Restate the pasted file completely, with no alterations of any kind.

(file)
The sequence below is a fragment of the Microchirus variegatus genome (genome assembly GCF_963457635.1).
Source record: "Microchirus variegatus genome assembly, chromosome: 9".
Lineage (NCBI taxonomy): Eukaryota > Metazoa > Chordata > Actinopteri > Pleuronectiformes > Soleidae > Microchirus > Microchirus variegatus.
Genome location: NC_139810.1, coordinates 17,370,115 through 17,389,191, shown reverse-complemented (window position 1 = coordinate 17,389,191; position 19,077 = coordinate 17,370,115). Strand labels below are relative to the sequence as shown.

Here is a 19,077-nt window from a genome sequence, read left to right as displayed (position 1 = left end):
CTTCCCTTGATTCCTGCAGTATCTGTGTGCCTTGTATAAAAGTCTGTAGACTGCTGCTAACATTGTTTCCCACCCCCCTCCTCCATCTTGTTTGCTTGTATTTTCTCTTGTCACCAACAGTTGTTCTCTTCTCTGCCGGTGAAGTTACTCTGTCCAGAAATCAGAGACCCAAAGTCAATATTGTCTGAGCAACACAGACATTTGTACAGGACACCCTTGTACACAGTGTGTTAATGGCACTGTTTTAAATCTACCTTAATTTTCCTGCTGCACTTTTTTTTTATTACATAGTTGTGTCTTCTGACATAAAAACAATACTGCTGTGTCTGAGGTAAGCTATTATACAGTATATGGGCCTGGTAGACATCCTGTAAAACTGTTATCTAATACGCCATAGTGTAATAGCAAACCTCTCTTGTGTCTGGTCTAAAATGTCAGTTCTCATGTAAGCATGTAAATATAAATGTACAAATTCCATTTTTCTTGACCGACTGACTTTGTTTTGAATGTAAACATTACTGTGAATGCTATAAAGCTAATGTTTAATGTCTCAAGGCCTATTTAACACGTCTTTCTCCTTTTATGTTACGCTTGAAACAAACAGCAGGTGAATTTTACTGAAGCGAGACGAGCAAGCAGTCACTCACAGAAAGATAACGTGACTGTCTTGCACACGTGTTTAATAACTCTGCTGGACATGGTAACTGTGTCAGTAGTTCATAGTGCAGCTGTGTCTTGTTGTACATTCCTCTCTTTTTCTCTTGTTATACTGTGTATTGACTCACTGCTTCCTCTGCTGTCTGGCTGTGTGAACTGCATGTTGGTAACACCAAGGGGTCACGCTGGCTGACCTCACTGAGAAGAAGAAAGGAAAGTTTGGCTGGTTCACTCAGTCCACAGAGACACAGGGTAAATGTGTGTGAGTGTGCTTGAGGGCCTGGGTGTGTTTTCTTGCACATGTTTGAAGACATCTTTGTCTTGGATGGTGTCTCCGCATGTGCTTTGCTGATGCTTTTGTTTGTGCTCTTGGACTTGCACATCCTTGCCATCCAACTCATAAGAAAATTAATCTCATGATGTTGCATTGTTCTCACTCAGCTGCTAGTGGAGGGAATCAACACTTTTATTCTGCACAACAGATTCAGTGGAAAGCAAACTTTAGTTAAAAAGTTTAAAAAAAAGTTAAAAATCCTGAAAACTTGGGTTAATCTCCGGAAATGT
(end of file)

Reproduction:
The sequence below is a fragment of the Microchirus variegatus genome (genome assembly GCF_963457635.1).
Source record: "Microchirus variegatus genome assembly, chromosome: 9".
Lineage (NCBI taxonomy): Eukaryota > Metazoa > Chordata > Actinopteri > Pleuronectiformes > Soleidae > Microchirus > Microchirus variegatus.
Genome location: NC_139810.1, coordinates 17,370,115 through 17,389,191, shown reverse-complemented (window position 1 = coordinate 17,389,191; position 19,077 = coordinate 17,370,115). Strand labels below are relative to the sequence as shown.

Here is a 19,077-nt window from a genome sequence, read left to right as displayed (position 1 = left end):
CTTCCCTTGATTCCTGCAGTATCTGTGTGCCTTGTATAAAAGTCTGTAGACTGCTGCTAACATTGTTTCCCACCCCCCTCCTCCATCTTGTTTGCTTGTATTTTCTCTTGTCACCAACAGTTGTTCTCTTCTCTGCCGGTGAAGTTACTCTGTCCAGAAATCAGAGACCCAAAGTCAATATTGTCTGAGCAACACAGACATTTGTACAGGACACCCTTGTACACAGTGTGTTAATGGCACTGTTTTAAATCTACCTTAATTTTCCTGCTGCACTTTTTTTTTATTACATAGTTGTGTCTTCTGACATAAAAACAATACTGCTGTGTCTGAGGTAAGCTATTATACAGTATATGGGCCTGGTAGACATCCTGTAAAACTGTTATCTAATACGCCATAGTGTAATAGCAAACCTCTCTTGTGTCTGGTCTAAAATGTCAGTTCTCATGTAAGCATGTAAATATAAATGTACAAATTCCATTTTTCTTGACCGACTGACTTTGTTTTGAATGTAAACATTACTGTGAATGCTATAAAGCTAATGTTTAATGTCTCAAGGCCTATTTAACACGTCTTTCTCCTTTTATGTTACGCTTGAAACAAACAGCAGGTGAATTTTACTGAAGCGAGACGAGCAAGCAGTCACTCACAGAAAGATAACGTGACTGTCTTGCACACGTGTTTAATAACTCTGCTGGACATGGTAACTGTGTCAGTAGTTCATAGTGCAGCTGTGTCTTGTTGTACATTCCTCTCTTTTTCTCTTGTTATACTGTGTATTGACTCACTGCTTCCTCTGCTGTCTGGCTGTGTGAACTGCATGTTGGTAACACCAAGGGGTCACGCTGGCTGACCTCACTGAGAAGAAGAAAGGAAAGTTTGGCTGGTTCACTCAGTCCACAGAGACACAGGGTAAATGTGTGTGAGTGTGCTTGAGGGCCTGGGTGTGTTTTCTTGCACATGTTTGAAGACATCTTTGTCTTGGATGGTGTCTCCGCATGTGCTTTGCTGATGCTTTTGTTTGTGCTCTTGGACTTGCACATCCTTGCCATCCAACTCATAAGAAAATTAATCTCATGATGTTGCATTGTTCTCACTCAGCTGCTAGTGGAGGGAATCAACACTTTTATTCTGCACAACAGATTCAGTGGAAAGCAAACTTTAGTTAAAAAGTTTAAAAAAAAGTTAAAAATCCTGAAAACTTGGGTTAATCTCCGGAAATGT